Azerbaijan’s State Commission on Prisoners of War, Hostages and Missing People has told Trend that Armenia bears the responsibility for violation of the agreement on mutual repatriation of the killed servicemen’s bodies.
The State Commission said the latest developments prove that responsibility for the agreement’s violation lies on Armenia.
Speaking to Trend the State Commission added:
“The Armenian media reported on Apr. 16 that the dead body of an Azerbaijani serviceman was found. Immediately after this, Azerbaijan requested the International Committee of Red Cross (ICRC) to clarify the issue. On the same day, the ICRC reviewed the issue and confirmed the reports.
The sides reached an agreement to hand over the dead body of an Armenian soldier found on the territory controlled by Azerbaijani army and the body of an Azerbaijani soldier found by Armenians on the line of contact on Apr. 17. But on Apr. 16, the Armenian side told international organizations that they don’t have the body of the killed Azerbaijani serviceman, adding that allegedly, they were mistaken.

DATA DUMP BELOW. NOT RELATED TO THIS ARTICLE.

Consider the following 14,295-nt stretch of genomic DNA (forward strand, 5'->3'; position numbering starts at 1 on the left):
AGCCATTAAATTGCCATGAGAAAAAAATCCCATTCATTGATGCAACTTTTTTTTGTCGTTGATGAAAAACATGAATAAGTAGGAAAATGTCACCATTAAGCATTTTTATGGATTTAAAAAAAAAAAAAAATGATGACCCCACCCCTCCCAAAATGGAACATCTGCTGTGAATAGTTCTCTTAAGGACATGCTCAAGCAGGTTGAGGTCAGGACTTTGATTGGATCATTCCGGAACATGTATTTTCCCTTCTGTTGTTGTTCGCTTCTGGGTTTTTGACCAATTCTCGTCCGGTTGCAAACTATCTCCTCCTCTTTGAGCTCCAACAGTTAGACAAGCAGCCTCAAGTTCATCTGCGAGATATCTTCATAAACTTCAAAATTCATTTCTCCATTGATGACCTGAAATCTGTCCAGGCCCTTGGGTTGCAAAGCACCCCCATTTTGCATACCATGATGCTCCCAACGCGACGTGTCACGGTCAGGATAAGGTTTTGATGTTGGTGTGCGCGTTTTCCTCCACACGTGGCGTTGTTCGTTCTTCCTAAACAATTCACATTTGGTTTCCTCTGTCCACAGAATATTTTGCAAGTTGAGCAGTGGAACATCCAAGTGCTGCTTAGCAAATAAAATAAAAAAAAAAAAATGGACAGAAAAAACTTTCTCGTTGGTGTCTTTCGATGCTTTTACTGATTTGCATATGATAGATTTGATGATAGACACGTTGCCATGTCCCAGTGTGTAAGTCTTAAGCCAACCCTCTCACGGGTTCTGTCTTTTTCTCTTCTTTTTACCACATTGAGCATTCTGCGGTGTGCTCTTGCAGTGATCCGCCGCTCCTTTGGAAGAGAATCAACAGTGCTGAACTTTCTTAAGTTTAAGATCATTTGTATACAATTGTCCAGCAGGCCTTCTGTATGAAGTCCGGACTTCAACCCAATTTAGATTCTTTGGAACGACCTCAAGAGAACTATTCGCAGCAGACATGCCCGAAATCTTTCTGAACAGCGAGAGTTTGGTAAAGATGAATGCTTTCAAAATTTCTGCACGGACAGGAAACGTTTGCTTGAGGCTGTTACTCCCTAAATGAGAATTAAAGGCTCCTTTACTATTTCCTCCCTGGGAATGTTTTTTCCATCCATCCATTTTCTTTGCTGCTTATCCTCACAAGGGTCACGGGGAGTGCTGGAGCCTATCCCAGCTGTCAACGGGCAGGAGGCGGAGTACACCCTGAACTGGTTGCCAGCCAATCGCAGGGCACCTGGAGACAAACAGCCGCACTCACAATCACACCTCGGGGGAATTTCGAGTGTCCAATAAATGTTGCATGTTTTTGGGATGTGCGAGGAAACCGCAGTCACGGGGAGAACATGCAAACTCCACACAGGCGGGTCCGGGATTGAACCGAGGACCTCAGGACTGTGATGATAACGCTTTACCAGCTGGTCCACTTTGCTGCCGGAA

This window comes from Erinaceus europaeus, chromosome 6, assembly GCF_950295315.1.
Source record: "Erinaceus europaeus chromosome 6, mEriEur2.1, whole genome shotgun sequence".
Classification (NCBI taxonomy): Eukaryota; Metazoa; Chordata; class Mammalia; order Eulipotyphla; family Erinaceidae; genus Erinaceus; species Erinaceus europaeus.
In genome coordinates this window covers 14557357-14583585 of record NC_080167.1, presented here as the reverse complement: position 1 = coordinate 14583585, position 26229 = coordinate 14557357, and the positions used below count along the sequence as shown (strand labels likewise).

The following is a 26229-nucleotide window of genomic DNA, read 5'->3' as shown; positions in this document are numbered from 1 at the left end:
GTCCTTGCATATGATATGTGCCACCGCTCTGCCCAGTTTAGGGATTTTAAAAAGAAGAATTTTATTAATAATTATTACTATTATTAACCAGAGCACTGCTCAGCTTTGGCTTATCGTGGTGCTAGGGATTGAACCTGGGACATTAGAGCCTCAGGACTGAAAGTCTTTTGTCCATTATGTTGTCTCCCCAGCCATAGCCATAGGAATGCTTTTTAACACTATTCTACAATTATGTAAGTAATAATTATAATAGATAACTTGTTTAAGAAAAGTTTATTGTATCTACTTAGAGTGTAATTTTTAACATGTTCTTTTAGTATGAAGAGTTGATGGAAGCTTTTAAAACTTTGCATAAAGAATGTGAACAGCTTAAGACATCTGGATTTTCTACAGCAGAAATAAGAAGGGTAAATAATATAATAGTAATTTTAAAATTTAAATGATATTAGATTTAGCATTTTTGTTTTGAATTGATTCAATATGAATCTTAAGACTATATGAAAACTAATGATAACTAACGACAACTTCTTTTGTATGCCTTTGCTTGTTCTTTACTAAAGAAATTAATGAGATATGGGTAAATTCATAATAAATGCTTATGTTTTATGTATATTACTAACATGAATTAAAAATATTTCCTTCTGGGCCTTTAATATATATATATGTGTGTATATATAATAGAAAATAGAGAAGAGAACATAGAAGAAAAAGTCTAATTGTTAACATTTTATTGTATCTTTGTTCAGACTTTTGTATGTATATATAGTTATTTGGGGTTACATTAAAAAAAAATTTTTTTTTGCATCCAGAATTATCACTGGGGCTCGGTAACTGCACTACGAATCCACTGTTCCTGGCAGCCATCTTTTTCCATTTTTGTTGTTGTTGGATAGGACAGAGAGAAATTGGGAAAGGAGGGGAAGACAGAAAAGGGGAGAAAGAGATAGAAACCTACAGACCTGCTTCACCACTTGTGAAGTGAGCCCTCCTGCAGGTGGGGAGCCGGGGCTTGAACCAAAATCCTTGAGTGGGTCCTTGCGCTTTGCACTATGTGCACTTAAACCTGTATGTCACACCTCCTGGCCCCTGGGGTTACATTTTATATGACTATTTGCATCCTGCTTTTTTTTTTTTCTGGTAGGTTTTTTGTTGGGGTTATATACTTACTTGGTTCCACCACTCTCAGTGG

Given that it is possible to distinguish the dead body of an Azerbaijani from that of Armenian in several seconds, it is unclear why the Armenian side needed 12 hours for that.”
The State Commission said this shows that Armenians are planning to stage another provocation and it is an example of violation of the international humanitarian law.
On the night of April 2, 2016, all the frontier positions of Azerbaijan were subjected to heavy fire from the Armenian side, which used large-caliber weapons, mortars and grenade launchers.
The armed clashes resulted in deaths and injuries among the Azerbaijani population. Azerbaijan responded with a counter-attack, which led to liberation of several strategic heights and settlements.
Military operations were stopped on the line of contact between Azerbaijani and Armenian armies on Apr. 5 at 12:00 (UTC/GMT + 4 hours) with the consent of the sides, Azerbaijan’s Defense Ministry earlier said. Ignoring the agreement, the Armenian side again started violating the ceasefire.
The conflict between the two South Caucasus countries began in 1988 when Armenia made territorial claims against Azerbaijan. As a result of the ensuing war, in 1992 Armenian armed forces occupied 20 percent of Azerbaijan, including the Nagorno-Karabakh region and seven surrounding districts. The 1994 ceasefire agreement was followed by peace negotiations.
Armenia has not yet implemented four UN Security Council resolutions on withdrawal of its armed forces from the Nagorno-Karabakh and the surrounding districts.